DEAD ONE, THE
The Dead One
Before George Romero came along and shifted the scene in 1968, zombie movies almost exclusively used voodoo as the cause for the resurrection of the dead. From White Zombie in the 1930s through Hammer’s Plague of the Zombies in the mid 1960s, black magic and spells unearthed corpses so they could roam free, often under the control of the voodoo master. 1961’s The Dead One follows this formula, transporting the action to the wonderful Creole world of New Orleans, using beautiful location shooting. Unfortunately, the film brings no new life to the undead.
The film starts off with Monica in the slave quarters of a mansion outside of New Orleans. Surrounded by the plantation’s black workers, she conducts a voodoo ceremony, commanding her brother Jonas to rise from the grave. As the drum beat builds frantically, the scene cuts to the family mausoleum, where Jonas follows her commands. Pulling out two voodoo dolls, she then orders him to kill an as yet unrevealed female. The scene then shifts to a street in downtown New Orleans, where Monica’s cousin John and his wife Linda, married earlier that day, decide to go clubbing. The next fifteen minutes take the audience through three separate clubs, and three accompanying musical numbers. In the second club, starlet Bella Bella performs a girlie show. Later that night, on the way to the mansion, John and Linda encounter Bella on the side of the road, where her car has broken down. John offers for her to stay the night at the mansion, which he is to usurp from cousin Monica under the stipulations of their grandfather’s will. But Monica and Jonas intend to keep the plantation, at all costs.
This is not nearly as fun as it could have been. The film’s greatest sin is that it creates absolutely no tension. Jonas disappears after the first two minutes of the movie, then doesn’t reappear until almost 40 minutes later. In the interim, there’s no real buildup to his inevitable return at all. Scenes around the mansion, including inside the slave quarters and the family tomb, come across as flat, developing no real dread at all. The arguments between Monica and John adds no pathos, if only because the acting is so atrocious; John McKay sleepwalks through his role, and Monica Davis, with her goofy wide eyed look, chews scenery like a Romero zombie munching on a fat guy. Even when Jonas shows up again, he does little to scare. He looks like a greenish David Bowie from the Ziggy Stardust days, and shambles so slowly that he might as well be moving backwards.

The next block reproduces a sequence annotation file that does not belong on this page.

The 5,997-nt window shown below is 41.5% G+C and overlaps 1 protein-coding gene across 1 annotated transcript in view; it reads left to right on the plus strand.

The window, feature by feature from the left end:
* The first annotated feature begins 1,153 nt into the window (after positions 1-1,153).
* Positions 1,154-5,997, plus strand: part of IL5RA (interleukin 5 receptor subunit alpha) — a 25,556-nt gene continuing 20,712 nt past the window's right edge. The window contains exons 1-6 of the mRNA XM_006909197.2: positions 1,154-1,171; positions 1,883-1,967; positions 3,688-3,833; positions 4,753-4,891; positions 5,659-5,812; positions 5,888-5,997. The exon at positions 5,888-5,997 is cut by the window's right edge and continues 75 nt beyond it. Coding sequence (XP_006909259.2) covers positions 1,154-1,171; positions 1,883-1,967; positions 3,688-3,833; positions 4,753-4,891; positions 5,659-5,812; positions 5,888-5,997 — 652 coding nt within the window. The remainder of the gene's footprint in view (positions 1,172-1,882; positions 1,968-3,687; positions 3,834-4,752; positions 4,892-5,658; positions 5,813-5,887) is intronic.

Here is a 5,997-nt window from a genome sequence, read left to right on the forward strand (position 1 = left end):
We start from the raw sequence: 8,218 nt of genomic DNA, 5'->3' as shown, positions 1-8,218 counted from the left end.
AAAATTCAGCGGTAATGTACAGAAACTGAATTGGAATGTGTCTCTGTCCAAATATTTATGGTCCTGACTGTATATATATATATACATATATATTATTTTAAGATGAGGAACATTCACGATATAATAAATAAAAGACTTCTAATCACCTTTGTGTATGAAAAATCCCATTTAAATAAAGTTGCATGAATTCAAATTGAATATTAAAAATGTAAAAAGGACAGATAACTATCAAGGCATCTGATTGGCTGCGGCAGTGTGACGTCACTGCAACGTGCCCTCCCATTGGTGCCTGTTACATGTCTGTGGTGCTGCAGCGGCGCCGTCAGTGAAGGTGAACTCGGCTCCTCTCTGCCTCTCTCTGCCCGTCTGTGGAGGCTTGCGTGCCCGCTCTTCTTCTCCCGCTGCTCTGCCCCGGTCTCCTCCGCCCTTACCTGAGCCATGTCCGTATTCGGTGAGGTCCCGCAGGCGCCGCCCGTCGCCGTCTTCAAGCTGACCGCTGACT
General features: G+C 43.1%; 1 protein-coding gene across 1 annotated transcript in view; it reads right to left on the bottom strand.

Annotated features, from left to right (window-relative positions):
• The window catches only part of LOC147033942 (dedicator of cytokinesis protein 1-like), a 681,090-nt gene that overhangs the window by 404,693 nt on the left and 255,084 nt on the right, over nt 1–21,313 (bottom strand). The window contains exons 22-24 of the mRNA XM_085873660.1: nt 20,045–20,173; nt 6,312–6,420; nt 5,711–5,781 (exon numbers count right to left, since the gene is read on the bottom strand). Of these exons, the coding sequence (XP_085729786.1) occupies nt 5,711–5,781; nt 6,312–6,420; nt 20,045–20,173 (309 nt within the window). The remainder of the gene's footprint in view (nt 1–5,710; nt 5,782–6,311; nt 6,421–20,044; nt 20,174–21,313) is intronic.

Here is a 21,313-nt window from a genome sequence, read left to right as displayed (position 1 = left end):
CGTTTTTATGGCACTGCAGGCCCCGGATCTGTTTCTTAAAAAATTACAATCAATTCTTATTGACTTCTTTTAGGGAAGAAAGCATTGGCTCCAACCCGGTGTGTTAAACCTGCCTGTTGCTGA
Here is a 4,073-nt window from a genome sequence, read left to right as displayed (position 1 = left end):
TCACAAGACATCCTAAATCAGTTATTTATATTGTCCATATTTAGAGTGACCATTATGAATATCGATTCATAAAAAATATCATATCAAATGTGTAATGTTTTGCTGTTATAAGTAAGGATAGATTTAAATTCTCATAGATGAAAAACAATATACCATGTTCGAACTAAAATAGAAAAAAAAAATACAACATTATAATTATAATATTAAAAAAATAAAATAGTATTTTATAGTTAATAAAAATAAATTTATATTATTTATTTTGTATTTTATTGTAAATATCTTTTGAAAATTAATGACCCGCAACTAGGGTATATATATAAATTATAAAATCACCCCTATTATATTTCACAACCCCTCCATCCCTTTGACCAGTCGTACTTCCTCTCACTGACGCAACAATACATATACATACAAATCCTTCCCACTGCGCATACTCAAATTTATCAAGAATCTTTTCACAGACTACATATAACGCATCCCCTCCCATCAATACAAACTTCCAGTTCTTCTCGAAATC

Lack of tension is not the movie’s only fault, though. Implausibility clocks in at a close second. It’s hard to believe that any woman on earth would ever want her husband to take her to a girlie show on their wedding day. And a word of advice: no man should ever offer a ride and a night’s sleep in his new home to a go-go dancer on his honeymoon. Nor should he show his blushing bride the family’s slave quarters. Illogic shambles elsewhere in the film, such as the scene where Jonas finally kills someone after almost an hour, and it’s the wrong person. And then, there’s one of the all time classic pieces of dialogue: When John says, "She’s dead," Linda cerebrally asks, "But can’t we help her?" Clearly, writer/director Barry Mahon knew little about plotting, realistic dialogue, or suspension of disbelief.
Despite its relative obscurity, The Dead One sports two extras. First, there are the trailers for this and four other zombie movies. And then, there’s Voodoo Swamp. The Dead One was boring, but at least it was competently made. Whereas Voodoo Swamp is an incoherent mess. Cobbled together sloppily from a number of sources, including stock footage that would fit perfectly on the old Wild Kingdom show but is ill fitting here, there’s no making any sense of the piece. For the most part there’s no soundtrack (I chuckled hard when one character asked to talk to another at a separate location; "It’s too noisy in here," he claimed of the packed bar, as his voice was the only sound), with the exception of some horrendously dubbed dialogue. It seems that a private detective, whose voice bears a strong resemblance to that of Kermit the Frog, is looking for a woman’s twin sister in the title swamp. At least I think that’s the plot. It’s such a mishmash, that I can’t really promise that’s the premise. What I found most interesting about Voodoo Swamp is that, at 70 minutes long, it’s actually 2 minutes longer than The Dead One. Why it belongs as an extra on this disc, I cannot say.
One more thing of note: The Dead One is a member of the Horror Movie Relocation Program. It also goes under the name Blood of the Zombie, though this zombie never bleeds.
The Dead One is one zombie flick well worth passing on. Its dead pacing kills it long before it develops into much of anything. Had Monica, with her histrionics, commanded Jonas to do something exciting, such as go on a murderous rampage and eat the neighbors, or make tea for the coming guests, perhaps this film would not have been dead on arrival.